1927 Palm Beach Regatta
Palm Beach Leads Off
A Large Fleet, Fast Time and Exciting Incidents Mark the Season’s Opener
Palm Beach may not have discovered the Father of Our Country, certainly it most fittingly commemorates the date of birth of the man who set a speed record himself on the old Delaware River one winter day in 1776. Whether the date so auspiciously chosen to start the year's racing has anything to do with the success of the annual regatta on Lake Worth is not known, but assuredly the popularity of the Washington's Birthday affair is such as to justify that conclusion.
For the fifth time Palm Beach led off with the opening pop of exhausts on the Atlantic Coast, and the three days of racing, held under the auspices of the Palm Beach Yachting Association, brought together a fleet of flyers form many sections of the United States to compete for trophies which are rapidly acquiring a tradition back of the . While some the classes this season did not have as many boats at the line as in some former races, in quality and speed they made up for any deficiency in numbers. In the smaller one-design and "outboard" classes the fleets were larger than ever, testifying to the popularity of these little boats, and the total number of starters was an unusually, large one.
Perhaps the event that attracted the most interest this year was the 151-class of hydroplanes racing for the Royal Poinciana Trophy. Last season a California boat, Smiling Dan III, came on and won a leg on this "mug" against the best the East and the Middle West could produce. And knowing that the "ewffete" Eastern racing men were all set to see that this did not happen again, Dick Loynes, the owner of Smiling Dan, took no chances and brought a new flyer to Lake Worth this year — Miss California by name — and without apparently being extended, this sensational little craft again did the trick, and won four heats in a way that made the others in her class look as if they would have to be put on the charts as obstructions to navigation. Miss California is powered with a special Miller motor, with supercharger, which turned up in the neighborhood of 4,000 r.p.m. when pushed. She took the first four heats easily — with a lot to spare — against seven others of the best, including two Miss Spitfires, Miss Westchester II, Baby Peerless and a strange new creation that looked like a "two-in-one" affair, called the Wasp (see picture for explanation [photo not yet available]) which, unfortunately, capsized in a trial spin and consequently took part in only the fourth heat, where she finished in fourth place.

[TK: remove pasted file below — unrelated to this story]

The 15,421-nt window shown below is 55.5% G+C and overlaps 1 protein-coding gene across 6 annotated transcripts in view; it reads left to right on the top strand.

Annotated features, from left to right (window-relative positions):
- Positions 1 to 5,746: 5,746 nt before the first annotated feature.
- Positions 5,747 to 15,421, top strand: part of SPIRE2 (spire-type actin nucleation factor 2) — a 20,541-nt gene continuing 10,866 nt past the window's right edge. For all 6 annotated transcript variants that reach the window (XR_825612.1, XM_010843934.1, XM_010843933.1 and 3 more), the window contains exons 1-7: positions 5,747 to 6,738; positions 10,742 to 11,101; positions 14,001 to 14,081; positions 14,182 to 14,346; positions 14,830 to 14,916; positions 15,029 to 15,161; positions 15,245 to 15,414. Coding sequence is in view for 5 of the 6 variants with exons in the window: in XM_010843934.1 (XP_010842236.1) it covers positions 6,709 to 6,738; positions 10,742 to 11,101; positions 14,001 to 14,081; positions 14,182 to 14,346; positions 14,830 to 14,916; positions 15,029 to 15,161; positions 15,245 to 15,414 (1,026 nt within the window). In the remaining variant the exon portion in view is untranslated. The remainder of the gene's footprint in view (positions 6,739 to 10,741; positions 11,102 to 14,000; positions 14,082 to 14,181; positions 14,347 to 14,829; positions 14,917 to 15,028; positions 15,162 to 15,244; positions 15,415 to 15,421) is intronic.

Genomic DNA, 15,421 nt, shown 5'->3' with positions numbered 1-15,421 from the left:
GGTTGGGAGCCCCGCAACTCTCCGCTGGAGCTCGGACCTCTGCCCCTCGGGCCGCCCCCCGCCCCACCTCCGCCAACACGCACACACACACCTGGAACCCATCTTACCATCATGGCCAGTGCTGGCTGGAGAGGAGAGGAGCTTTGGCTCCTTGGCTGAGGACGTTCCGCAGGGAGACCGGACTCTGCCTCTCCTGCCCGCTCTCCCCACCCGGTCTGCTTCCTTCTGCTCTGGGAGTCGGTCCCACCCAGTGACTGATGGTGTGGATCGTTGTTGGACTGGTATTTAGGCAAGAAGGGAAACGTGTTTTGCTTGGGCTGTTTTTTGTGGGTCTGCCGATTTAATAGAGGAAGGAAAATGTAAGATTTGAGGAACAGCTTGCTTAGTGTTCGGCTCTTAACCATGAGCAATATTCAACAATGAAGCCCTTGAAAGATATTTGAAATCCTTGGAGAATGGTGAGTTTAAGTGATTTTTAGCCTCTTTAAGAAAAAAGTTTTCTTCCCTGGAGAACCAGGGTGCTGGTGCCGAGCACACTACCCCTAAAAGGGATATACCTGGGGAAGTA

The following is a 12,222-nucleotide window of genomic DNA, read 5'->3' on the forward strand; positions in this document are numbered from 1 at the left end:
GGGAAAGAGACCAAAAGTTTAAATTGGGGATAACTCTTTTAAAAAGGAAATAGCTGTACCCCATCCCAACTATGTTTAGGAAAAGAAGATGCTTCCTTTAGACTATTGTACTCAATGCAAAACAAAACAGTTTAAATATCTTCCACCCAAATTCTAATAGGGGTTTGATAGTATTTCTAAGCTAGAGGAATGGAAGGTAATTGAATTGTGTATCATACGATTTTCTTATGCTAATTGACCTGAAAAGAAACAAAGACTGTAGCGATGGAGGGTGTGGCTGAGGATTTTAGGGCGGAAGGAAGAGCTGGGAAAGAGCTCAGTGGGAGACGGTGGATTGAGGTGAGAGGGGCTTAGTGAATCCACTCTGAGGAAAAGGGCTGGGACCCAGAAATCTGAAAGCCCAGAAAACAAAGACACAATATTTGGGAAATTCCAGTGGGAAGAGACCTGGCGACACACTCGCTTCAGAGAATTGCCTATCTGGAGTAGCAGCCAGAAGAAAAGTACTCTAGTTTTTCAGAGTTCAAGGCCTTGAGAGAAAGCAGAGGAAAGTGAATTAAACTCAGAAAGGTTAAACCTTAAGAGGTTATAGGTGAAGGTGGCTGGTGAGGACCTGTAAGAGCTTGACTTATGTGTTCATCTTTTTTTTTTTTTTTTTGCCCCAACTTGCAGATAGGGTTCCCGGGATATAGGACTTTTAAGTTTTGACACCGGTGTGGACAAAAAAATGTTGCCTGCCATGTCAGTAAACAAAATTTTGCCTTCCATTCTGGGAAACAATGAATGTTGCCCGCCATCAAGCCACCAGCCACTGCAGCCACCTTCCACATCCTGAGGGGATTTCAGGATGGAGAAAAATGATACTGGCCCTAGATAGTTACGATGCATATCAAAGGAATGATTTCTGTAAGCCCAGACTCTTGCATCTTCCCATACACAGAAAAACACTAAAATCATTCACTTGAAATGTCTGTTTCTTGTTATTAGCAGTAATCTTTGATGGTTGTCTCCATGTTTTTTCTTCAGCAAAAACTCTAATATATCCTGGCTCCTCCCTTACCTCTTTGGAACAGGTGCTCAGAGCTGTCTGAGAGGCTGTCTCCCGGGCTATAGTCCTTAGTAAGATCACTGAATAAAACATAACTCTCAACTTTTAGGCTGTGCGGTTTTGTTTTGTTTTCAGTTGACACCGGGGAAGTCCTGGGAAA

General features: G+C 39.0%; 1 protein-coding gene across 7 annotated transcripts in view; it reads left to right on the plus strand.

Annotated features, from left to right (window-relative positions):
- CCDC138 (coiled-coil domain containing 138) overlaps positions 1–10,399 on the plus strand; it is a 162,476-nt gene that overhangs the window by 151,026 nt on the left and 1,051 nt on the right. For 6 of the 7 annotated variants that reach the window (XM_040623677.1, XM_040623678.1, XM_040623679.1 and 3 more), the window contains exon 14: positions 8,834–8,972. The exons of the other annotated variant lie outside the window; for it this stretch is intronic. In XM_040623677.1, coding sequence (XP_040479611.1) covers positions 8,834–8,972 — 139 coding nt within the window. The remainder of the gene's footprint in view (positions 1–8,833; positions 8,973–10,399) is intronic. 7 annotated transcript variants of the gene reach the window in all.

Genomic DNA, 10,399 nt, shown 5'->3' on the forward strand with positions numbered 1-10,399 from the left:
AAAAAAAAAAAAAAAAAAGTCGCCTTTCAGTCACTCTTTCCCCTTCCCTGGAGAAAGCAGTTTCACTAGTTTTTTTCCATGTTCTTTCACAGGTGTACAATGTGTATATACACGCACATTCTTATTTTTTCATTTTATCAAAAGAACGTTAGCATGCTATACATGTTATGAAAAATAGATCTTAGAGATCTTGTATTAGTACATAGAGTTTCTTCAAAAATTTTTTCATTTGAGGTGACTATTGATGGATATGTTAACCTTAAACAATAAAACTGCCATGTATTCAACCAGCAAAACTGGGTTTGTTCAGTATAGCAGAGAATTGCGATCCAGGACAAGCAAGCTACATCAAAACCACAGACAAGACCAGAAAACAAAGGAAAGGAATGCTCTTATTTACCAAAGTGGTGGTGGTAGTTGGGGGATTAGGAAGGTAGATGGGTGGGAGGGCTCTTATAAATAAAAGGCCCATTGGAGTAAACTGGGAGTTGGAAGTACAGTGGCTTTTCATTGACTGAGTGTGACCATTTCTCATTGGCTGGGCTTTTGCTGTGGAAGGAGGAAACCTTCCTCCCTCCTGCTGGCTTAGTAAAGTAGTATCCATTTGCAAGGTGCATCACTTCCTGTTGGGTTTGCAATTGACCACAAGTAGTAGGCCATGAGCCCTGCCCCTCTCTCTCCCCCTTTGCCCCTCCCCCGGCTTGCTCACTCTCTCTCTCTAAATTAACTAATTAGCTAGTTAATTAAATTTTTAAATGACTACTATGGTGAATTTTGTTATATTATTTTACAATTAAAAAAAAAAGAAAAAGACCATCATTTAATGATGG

In tuning up for the mile trials before the fifth heat, Miss California hit the wake of a fast cruiser and knocked a hole in her bottom. Though she was hurriedly repaired, and the last heat delayed for her, she could not finish. However, her four wins gave her another leg on the cup with 800 points, the others getting: Miss Rockledge, 375; Miss Spitfire V, 200; Margaret III, 190; Miss Westchester, 100; Baby Peerless, 100; Miss Spitfire VI, 66; Wasp, 25. The winner's best five-mile lap was in 6 min. 25 3/5 sec.
In the class for Gold Cup boats racing for the Inter-State trophy, Commodore Wagg and "Bill" Bigelow's Palm Beach Days, Forrest Adair's Sara de Sota and Irsch's Miss Tampa each won a 25-mile heat and were tied on points at the finish. According to A. P. B. A. rules, the race should then have been settled on the basis of each boat's total elapsed time; but as both Miss Tampa and Sara de Sota had been flagged off the course by the judges in previous heats no comparison was possible and the race stood a tie, each boat getting 1,085 hard-earned points.
For the Bradley trophy, Miss Palm Beach, owned by W. J. Connors, took first place, beating Miss Oknechobee and Sneeze II. In the race for 26-foot Chris-Craft, Kenneth Van Riper's Sneeze led the way in fast time. Paul H. Prigg took the Biscayne Babies one-design class. In the Dodge Water Cars No. 65 was the winner and J. Woodward led the fleet of six Sea Sleds twice around the 2-mile course in the excellent time of 9:02. A. A. Kent's Vibert II took the Super Bear Cat event.
The outboard races were productive of the best of sport and some of the closest finishes of the regatta, various makes of motors being represented. These craft are real little racers, and don't let anyone be fooled on that. Sister Miami, owned by A. R. Knauer, hung up a world's record for outboards with an average of 25:22 m.p.h., with a Johnson Big Twin, in six mile trials. Poison, owned by Don Conkling (yes, son of the Commodore) did well with an average of 22.228, while Crate, a tiny craft owned by Jim Ohmer, got first honors in Class B. Buzzing Around and Barfield's entry in the Penn Yan Baby Buzz class outboards tied on points.
Yes, it was a great regatta!
(Reprinted from Yachting, April 1927, pp.41-42, 106+)
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